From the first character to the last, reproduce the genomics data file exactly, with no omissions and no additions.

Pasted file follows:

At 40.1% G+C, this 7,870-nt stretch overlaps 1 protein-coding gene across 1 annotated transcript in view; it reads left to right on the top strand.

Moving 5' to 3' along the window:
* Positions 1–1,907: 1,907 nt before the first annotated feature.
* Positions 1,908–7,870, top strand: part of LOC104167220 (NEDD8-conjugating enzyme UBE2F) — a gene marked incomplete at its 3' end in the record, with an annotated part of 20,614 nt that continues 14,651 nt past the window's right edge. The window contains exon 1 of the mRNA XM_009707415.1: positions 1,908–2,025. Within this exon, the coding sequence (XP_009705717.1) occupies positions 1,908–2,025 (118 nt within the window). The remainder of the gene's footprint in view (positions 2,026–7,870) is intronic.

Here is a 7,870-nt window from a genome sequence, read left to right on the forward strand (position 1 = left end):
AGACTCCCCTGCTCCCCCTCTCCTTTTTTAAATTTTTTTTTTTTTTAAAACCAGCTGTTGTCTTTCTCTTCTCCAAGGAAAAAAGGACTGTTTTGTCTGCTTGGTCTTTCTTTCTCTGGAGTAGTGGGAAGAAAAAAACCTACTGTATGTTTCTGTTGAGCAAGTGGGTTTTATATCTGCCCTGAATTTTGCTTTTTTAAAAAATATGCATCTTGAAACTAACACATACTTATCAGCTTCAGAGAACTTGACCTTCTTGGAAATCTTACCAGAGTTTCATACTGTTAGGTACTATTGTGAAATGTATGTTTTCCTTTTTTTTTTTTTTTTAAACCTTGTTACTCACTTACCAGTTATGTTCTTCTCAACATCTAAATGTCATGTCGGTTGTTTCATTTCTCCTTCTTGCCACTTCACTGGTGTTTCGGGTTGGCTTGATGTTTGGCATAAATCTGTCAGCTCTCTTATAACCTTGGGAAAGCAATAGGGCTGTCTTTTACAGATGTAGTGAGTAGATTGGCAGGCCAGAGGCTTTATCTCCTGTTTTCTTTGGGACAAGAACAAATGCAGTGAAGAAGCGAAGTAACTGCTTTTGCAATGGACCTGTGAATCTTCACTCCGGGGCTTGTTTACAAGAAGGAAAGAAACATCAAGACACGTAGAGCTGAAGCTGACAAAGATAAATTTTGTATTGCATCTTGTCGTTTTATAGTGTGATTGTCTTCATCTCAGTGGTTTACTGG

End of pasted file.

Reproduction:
At 40.1% G+C, this 7,870-nt stretch overlaps 1 protein-coding gene across 1 annotated transcript in view; it reads left to right on the top strand.

Moving 5' to 3' along the window:
* Positions 1–1,907: 1,907 nt before the first annotated feature.
* Positions 1,908–7,870, top strand: part of LOC104167220 (NEDD8-conjugating enzyme UBE2F) — a gene marked incomplete at its 3' end in the record, with an annotated part of 20,614 nt that continues 14,651 nt past the window's right edge. The window contains exon 1 of the mRNA XM_009707415.1: positions 1,908–2,025. Within this exon, the coding sequence (XP_009705717.1) occupies positions 1,908–2,025 (118 nt within the window). The remainder of the gene's footprint in view (positions 2,026–7,870) is intronic.

Here is a 7,870-nt window from a genome sequence, read left to right on the forward strand (position 1 = left end):
AGACTCCCCTGCTCCCCCTCTCCTTTTTTAAATTTTTTTTTTTTTTAAAACCAGCTGTTGTCTTTCTCTTCTCCAAGGAAAAAAGGACTGTTTTGTCTGCTTGGTCTTTCTTTCTCTGGAGTAGTGGGAAGAAAAAAACCTACTGTATGTTTCTGTTGAGCAAGTGGGTTTTATATCTGCCCTGAATTTTGCTTTTTTAAAAAATATGCATCTTGAAACTAACACATACTTATCAGCTTCAGAGAACTTGACCTTCTTGGAAATCTTACCAGAGTTTCATACTGTTAGGTACTATTGTGAAATGTATGTTTTCCTTTTTTTTTTTTTTTTAAACCTTGTTACTCACTTACCAGTTATGTTCTTCTCAACATCTAAATGTCATGTCGGTTGTTTCATTTCTCCTTCTTGCCACTTCACTGGTGTTTCGGGTTGGCTTGATGTTTGGCATAAATCTGTCAGCTCTCTTATAACCTTGGGAAAGCAATAGGGCTGTCTTTTACAGATGTAGTGAGTAGATTGGCAGGCCAGAGGCTTTATCTCCTGTTTTCTTTGGGACAAGAACAAATGCAGTGAAGAAGCGAAGTAACTGCTTTTGCAATGGACCTGTGAATCTTCACTCCGGGGCTTGTTTACAAGAAGGAAAGAAACATCAAGACACGTAGAGCTGAAGCTGACAAAGATAAATTTTGTATTGCATCTTGTCGTTTTATAGTGTGATTGTCTTCATCTCAGTGGTTTACTGG